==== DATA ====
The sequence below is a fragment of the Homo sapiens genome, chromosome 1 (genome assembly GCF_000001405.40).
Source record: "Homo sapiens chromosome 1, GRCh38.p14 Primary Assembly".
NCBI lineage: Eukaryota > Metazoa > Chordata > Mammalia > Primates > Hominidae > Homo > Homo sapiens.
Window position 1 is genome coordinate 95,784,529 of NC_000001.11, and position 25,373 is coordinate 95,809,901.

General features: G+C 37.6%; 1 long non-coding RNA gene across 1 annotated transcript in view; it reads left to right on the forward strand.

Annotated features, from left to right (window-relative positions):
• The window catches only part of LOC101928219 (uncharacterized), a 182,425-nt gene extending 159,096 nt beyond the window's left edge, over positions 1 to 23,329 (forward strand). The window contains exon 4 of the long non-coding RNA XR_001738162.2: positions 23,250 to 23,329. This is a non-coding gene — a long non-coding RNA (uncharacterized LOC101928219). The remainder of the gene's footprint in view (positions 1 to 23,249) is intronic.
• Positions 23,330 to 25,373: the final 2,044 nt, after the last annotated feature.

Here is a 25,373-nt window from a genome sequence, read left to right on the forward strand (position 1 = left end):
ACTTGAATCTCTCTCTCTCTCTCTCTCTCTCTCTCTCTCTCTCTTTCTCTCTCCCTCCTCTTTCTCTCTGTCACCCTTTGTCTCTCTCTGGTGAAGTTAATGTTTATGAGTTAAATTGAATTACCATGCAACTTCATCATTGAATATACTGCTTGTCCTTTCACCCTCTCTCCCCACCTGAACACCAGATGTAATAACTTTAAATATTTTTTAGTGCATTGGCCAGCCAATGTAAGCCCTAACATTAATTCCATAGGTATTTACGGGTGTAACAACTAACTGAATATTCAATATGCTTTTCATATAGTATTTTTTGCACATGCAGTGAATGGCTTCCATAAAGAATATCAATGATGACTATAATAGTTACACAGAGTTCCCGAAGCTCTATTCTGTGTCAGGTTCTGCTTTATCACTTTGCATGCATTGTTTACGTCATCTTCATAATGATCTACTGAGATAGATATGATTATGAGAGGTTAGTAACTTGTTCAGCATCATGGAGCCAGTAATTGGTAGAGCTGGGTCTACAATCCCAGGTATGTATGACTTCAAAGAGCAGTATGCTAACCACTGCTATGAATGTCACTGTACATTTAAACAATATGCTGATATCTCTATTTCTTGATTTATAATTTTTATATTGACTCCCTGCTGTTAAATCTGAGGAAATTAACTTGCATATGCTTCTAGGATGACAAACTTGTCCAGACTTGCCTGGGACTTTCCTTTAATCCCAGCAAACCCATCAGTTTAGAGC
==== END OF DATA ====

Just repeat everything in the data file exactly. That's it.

The sequence below is a fragment of the Homo sapiens genome, chromosome 1 (genome assembly GCF_000001405.40).
Source record: "Homo sapiens chromosome 1, GRCh38.p14 Primary Assembly".
NCBI lineage: Eukaryota > Metazoa > Chordata > Mammalia > Primates > Hominidae > Homo > Homo sapiens.
Window position 1 is genome coordinate 95,784,529 of NC_000001.11, and position 25,373 is coordinate 95,809,901.

General features: G+C 37.6%; 1 long non-coding RNA gene across 1 annotated transcript in view; it reads left to right on the forward strand.

Annotated features, from left to right (window-relative positions):
• The window catches only part of LOC101928219 (uncharacterized), a 182,425-nt gene extending 159,096 nt beyond the window's left edge, over positions 1 to 23,329 (forward strand). The window contains exon 4 of the long non-coding RNA XR_001738162.2: positions 23,250 to 23,329. This is a non-coding gene — a long non-coding RNA (uncharacterized LOC101928219). The remainder of the gene's footprint in view (positions 1 to 23,249) is intronic.
• Positions 23,330 to 25,373: the final 2,044 nt, after the last annotated feature.

Here is a 25,373-nt window from a genome sequence, read left to right on the forward strand (position 1 = left end):
ACTTGAATCTCTCTCTCTCTCTCTCTCTCTCTCTCTCTCTCTCTTTCTCTCTCCCTCCTCTTTCTCTCTGTCACCCTTTGTCTCTCTCTGGTGAAGTTAATGTTTATGAGTTAAATTGAATTACCATGCAACTTCATCATTGAATATACTGCTTGTCCTTTCACCCTCTCTCCCCACCTGAACACCAGATGTAATAACTTTAAATATTTTTTAGTGCATTGGCCAGCCAATGTAAGCCCTAACATTAATTCCATAGGTATTTACGGGTGTAACAACTAACTGAATATTCAATATGCTTTTCATATAGTATTTTTTGCACATGCAGTGAATGGCTTCCATAAAGAATATCAATGATGACTATAATAGTTACACAGAGTTCCCGAAGCTCTATTCTGTGTCAGGTTCTGCTTTATCACTTTGCATGCATTGTTTACGTCATCTTCATAATGATCTACTGAGATAGATATGATTATGAGAGGTTAGTAACTTGTTCAGCATCATGGAGCCAGTAATTGGTAGAGCTGGGTCTACAATCCCAGGTATGTATGACTTCAAAGAGCAGTATGCTAACCACTGCTATGAATGTCACTGTACATTTAAACAATATGCTGATATCTCTATTTCTTGATTTATAATTTTTATATTGACTCCCTGCTGTTAAATCTGAGGAAATTAACTTGCATATGCTTCTAGGATGACAAACTTGTCCAGACTTGCCTGGGACTTTCCTTTAATCCCAGCAAACCCATCAGTTTAGAGC